PFAS

The PFAS Matrix: Potential Risks, Corrective Actions, and Regulatory Compliance

Per- and polyfluoroalkyl substances (PFAS), often dubbed “forever chemicals,” are increasingly scrutinized for their environmental persistence and possible health risks. Businesses that manufacture, use, or dispose of PFAS face a growing web of regulations and potential liability for contamination. This PFAS matrix explores considerations for companies to review in coordination with legal counsel in efforts to proactively assess and address PFAS concerns, aiming for both regulatory compliance and minimized legal exposure.

PFAS Matrix to Unveiling Potential Risks

1. Internal Inventory and Risk Assessment

  • Material Safety Data Sheets (MSDS) Review: Scrutinize supplier-provided MSDS sheets for products containing PFAS or related compounds. This initial step identifies potential PFAS usage within your operations.
  • Process Mapping: Develop a comprehensive map of all processes that utilize or potentially generate PFAS. Include raw materials, production processes, waste streams, and final products. This map helps pinpoint areas where PFAS exposure might occur.
  • Environmental Audits: Consider engaging qualified environmental professionals to conduct site audits, focusing on potential PFAS contamination in air, water, and soil. Early detection allows for timely remediation and reduces future liability.
  • Supply Chain Analysis: Investigate the PFAS content in materials procured from upstream suppliers. Engage with suppliers to understand their PFAS usage and the potential for contamination in their products.

2. Analyzing Regulatory Landscape and Compliance

  • Federal Regulations: Stay updated on EPA’s evolving PFAS Strategic Roadmap, which outlines potential federal regulations for PFAS manufacturing, use, and disposal. Proactive adherence minimizes the risk of non-compliance penalties.
  • State-Specific Regulations: Many states have enacted or are considering stricter PFAS regulations, often exceeding federal standards. Compiling a comprehensive list of relevant state regulations for your locations is crucial.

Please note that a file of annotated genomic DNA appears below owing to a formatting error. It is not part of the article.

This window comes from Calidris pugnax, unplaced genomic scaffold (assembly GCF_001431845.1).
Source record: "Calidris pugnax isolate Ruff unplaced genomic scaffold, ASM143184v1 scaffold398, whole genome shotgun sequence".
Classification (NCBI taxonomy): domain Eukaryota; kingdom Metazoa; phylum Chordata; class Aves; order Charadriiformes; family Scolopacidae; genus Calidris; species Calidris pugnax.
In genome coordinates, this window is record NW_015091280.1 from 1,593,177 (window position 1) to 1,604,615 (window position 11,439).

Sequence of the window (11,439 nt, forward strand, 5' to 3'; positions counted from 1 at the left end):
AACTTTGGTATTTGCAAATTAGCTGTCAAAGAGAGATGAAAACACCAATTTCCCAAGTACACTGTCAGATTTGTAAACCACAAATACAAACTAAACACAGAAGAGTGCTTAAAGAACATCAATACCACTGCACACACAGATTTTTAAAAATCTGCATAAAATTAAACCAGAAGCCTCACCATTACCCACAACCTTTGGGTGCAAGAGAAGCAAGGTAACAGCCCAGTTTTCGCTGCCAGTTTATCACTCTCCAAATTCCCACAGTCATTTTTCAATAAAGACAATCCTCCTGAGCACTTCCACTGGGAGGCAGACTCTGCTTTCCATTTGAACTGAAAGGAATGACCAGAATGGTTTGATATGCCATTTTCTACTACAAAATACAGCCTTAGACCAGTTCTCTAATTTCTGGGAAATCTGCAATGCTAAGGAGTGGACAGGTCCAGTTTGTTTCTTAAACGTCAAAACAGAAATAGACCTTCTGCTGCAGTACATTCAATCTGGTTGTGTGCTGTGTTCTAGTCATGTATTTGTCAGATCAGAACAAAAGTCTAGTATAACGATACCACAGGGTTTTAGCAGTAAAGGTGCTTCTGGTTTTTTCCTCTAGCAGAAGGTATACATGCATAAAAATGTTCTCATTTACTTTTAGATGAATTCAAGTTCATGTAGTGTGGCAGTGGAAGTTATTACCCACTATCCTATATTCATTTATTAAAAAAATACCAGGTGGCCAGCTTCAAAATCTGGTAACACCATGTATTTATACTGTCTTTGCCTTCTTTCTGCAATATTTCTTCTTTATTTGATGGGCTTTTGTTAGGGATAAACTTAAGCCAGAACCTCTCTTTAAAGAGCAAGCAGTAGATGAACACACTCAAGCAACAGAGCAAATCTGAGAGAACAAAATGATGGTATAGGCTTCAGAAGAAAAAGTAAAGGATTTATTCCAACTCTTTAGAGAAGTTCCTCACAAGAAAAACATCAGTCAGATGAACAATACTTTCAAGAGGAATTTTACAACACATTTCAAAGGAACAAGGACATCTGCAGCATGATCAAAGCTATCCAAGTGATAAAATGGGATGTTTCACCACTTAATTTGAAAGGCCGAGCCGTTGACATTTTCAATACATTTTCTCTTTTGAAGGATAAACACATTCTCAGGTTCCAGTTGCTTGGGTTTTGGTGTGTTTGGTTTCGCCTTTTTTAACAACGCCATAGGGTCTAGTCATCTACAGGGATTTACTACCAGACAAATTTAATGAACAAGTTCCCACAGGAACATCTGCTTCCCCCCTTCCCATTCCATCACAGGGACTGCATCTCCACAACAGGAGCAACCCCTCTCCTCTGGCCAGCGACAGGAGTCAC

• Industry-Specific Regulations: Certain industries, such as textiles, firefighting foams, and food packaging, may have specific PFAS regulations. Identifying and complying with these additional regulations is critical.

3. Achieving Regulatory Compliance and Mitigation Strategies

  • Implementing a PFAS Management Plan: Develop a comprehensive plan outlining strategies to minimize PFAS usage, ensure safe handling and disposal, and track compliance with regulations.
  • Investing in PFAS-Free Alternatives: Explore and implement alternatives to PFAS-containing materials whenever possible. This reduces the risk of future contamination and potential liability.
  • Employee Training and Awareness: Educate employees about the risks associated with PFAS, proper handling procedures, and emergency response protocols. This fosters a culture of safe handling and minimizes accidental releases.
  • Regular Monitoring and Reporting: Establish a program for regular monitoring of PFAS emissions and potential contamination at your facilities. Develop a system for accurate and timely reporting to regulatory agencies as required.

4. Retain Legal Counsel

Partnering with an attorney experienced in environmental law and PFAS litigation is highly recommended. Legal counsel can:

Gather Information on the Facility’s Operations: